Perish any man who suspects that these men either did or suffered anything unseemly.

  6. #31
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    I would support more aggressively ticketing all road users who are doing something that makes the roads more dangerous to other users. The problem is that many of the laws are poorly written when it comes to bicycles, and most LEOs do not have a good grasp of either bicycle related laws or the operating characteristics of a bicycle. For example, although driving at 30mph in a 25mph speed zone is liable to never result in a ticket, statistically it massively increases the risk of serious injury or death to pedestrians and cyclists who share that road. Because of the characteristics of a bicycle, it is far harder for a cyclist to engage in any behavior that endangers others more than it does to the cyclist.

    Because a cyclist is better able to control the bicycle when rolling (at even a very slow speed), I believe that in many cases, coming to a complete stop at a stop sign is more dangerous that slowing, and rolling through the intersection if it is clear - this is activity that should never be ticketed.

    Riding without lights, without brakes, etc. is stupid, and endangers the cyclist, and it wouldn't be a bad idea to issue a ticket, but the penalty should not be super-harsh.

  7. #32
    Senior Member gcottay's Avatar
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    Given the different potentials for death and destruction, I'd focus on MV traffic and only ticket the extreme kamikaze riders.

    If, on the other hand, I get a ticket for one of my mild offenses my bleats of complaint will be very soft.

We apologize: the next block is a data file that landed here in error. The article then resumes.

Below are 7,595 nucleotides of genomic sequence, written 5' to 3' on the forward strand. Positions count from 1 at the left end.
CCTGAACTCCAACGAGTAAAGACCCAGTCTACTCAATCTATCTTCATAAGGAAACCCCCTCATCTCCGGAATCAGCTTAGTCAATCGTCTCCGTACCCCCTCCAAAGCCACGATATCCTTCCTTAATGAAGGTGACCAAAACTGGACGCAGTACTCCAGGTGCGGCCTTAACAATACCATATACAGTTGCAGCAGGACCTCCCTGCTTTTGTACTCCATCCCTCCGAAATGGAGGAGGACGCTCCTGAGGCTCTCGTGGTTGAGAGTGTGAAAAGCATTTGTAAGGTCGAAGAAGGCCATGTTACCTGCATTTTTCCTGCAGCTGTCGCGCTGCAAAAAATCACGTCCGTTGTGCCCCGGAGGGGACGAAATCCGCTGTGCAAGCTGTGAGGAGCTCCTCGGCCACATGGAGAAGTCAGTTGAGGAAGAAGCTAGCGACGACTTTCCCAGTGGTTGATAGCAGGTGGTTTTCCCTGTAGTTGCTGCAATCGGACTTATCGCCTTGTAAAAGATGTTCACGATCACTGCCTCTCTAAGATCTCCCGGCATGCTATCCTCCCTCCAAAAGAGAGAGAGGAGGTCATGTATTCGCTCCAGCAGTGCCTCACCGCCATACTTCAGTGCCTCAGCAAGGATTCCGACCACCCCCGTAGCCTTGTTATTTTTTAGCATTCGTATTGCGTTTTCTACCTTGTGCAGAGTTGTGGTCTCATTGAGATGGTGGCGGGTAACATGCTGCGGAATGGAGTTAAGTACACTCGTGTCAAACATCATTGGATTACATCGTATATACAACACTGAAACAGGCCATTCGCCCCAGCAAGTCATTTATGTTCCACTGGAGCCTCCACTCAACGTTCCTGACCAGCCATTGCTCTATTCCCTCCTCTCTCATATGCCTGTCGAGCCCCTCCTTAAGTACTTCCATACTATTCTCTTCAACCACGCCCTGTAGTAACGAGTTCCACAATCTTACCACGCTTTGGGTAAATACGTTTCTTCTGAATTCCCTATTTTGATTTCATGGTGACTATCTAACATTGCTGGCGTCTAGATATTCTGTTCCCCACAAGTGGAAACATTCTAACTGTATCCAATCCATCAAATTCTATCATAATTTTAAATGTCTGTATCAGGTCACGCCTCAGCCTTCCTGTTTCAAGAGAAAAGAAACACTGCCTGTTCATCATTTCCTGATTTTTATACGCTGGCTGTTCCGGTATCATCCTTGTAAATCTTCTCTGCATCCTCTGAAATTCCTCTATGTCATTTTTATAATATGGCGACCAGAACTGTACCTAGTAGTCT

George
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  8. #33
    Been Around Awhile I-Like-To-Bike's Avatar
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    Quote Originally Posted by sauerwald View Post
    I would support more aggressively ticketing all road users who are doing something that makes the roads more dangerous to other users. [SNIP]
    Because a cyclist is better able to control the bicycle when rolling (at even a very slow speed), I believe that in many cases, coming to a complete stop at a stop sign is more dangerous that slowing, and rolling through the intersection if it is clear - this is activity that should never be ticketed.
    Given your first sentence, would you recommend that some cyclists get a ticket for coming to a full stop instead of rolling through an intersection? After all, in your construct it is more dangerous to stop.

  9. #34
    Al noisebeam's Avatar
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    For traffic law violations but with the same , not more stringent, criteria as applied to motor vehicle drivers.

    28-812. Applicability of traffic laws to bicycle riders